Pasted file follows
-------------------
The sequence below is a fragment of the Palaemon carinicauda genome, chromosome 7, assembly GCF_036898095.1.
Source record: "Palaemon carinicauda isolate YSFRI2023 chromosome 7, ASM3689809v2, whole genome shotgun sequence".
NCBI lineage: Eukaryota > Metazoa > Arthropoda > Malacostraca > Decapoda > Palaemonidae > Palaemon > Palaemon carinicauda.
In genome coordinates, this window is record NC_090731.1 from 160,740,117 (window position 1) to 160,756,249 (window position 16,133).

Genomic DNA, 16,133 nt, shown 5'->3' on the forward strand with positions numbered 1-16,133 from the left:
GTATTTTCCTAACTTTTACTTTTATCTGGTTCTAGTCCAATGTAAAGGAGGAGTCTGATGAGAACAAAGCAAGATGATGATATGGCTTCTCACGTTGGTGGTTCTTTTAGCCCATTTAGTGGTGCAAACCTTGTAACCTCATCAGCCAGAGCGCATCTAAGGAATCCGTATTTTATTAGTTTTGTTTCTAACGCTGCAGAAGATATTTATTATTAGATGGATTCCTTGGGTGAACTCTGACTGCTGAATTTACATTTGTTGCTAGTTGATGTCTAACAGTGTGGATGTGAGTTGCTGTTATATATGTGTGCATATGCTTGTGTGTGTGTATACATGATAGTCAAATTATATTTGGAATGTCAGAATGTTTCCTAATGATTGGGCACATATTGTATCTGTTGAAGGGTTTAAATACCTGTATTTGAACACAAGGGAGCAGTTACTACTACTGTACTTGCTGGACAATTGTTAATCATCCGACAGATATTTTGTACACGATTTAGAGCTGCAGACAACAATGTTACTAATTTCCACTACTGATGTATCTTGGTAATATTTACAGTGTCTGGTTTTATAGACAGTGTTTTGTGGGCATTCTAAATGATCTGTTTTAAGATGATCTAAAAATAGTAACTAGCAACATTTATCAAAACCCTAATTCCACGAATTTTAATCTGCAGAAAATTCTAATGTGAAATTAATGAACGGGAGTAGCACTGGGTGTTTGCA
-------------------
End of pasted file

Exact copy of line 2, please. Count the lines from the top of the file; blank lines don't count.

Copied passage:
Source record: "Palaemon carinicauda isolate YSFRI2023 chromosome 7, ASM3689809v2, whole genome shotgun sequence".